CONCORD, N.H. (AP) — New Hampshire’s guidelines for reopening schools “do very little to keep students and staff safe” from the coronavirus, the president of the state’s largest teachers’ union said Wednesday.
The state is leaving it up to each school district to decide whether to fully return to the classroom, continue with remote learning or develop hybrid models that combine elements of both. Guidance released Tuesday by Republican Gov. Chris Sununu outlines recommendations for screening, social distancing, hygiene and other safety measures aimed at preventing further spread of the coronavirus, but includes very few mandates. For example, masks will be required for all outside visitors, including parents, but only encouraged for staff and students.
While Sununu emphasized the need to provide flexibility for districts that face different challenges and levels of risk, Megan Tuttle said the state’s impressive results in containing the virus so far have been achieved by putting safety first, not via flexible restrictions.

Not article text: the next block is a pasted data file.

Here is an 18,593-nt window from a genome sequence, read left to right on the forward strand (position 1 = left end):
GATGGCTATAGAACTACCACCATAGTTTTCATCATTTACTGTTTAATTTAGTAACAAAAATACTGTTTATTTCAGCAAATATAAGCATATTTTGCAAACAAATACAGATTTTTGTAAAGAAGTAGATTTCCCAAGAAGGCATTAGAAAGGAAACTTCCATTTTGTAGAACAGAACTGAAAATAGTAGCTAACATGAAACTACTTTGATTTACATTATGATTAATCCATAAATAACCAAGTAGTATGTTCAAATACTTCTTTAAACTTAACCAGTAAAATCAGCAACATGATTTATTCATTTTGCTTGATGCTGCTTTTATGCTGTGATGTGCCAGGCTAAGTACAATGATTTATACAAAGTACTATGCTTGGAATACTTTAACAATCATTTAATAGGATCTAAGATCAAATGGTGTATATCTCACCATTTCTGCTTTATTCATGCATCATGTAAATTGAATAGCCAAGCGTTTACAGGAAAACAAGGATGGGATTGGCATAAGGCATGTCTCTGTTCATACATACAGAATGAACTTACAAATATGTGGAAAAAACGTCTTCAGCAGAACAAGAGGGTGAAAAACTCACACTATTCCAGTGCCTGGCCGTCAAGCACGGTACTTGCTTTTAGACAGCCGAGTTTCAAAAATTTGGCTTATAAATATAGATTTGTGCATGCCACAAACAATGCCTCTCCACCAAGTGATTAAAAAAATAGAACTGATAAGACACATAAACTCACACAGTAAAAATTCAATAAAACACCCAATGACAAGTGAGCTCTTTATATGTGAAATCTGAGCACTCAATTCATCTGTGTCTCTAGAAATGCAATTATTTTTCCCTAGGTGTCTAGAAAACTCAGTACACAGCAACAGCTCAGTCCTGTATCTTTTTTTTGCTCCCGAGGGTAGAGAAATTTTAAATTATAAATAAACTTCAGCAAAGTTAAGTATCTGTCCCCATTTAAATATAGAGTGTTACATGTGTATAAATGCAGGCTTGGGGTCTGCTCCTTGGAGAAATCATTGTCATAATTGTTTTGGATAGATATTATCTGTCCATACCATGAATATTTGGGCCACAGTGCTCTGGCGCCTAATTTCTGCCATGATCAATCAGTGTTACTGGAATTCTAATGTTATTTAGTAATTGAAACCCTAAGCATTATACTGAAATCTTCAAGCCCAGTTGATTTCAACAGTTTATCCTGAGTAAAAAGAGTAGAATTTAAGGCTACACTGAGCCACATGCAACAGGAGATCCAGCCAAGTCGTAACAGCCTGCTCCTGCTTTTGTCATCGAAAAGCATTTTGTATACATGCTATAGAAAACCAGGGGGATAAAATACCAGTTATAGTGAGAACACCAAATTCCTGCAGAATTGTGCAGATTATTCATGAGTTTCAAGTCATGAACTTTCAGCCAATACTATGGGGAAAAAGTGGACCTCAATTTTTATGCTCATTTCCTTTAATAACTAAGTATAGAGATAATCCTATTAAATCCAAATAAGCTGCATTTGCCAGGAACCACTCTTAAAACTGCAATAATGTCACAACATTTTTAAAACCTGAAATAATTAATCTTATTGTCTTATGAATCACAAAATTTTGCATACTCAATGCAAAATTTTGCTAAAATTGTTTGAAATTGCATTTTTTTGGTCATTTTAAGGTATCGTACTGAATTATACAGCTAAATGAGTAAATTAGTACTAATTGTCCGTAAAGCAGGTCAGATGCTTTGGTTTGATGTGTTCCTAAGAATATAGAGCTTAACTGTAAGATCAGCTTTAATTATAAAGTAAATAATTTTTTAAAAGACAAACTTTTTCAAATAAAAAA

“Somehow, when it comes to school children and educators, the Governor believes the virus will act so differently that students and staff don’t need to wear masks, and social distance rules apply only if practical,” said Tuttle, NEA-NH president, in a statement. “We had hoped for a set of minimum safety standards for all schools to achieve before they were safe to reopen. Instead, we received 56 pages of ‘shoulds’ not ‘shalls.'”
Tuttle also said front-line public school educators were not invited to be on the task force that created the guidelines. But at least seven teachers served on the task force, as did Tuttle herself. And more than 11,800 instructional staff members also provided input via a survey, representing roughly half of the state’s teachers, according to the Department of Education.
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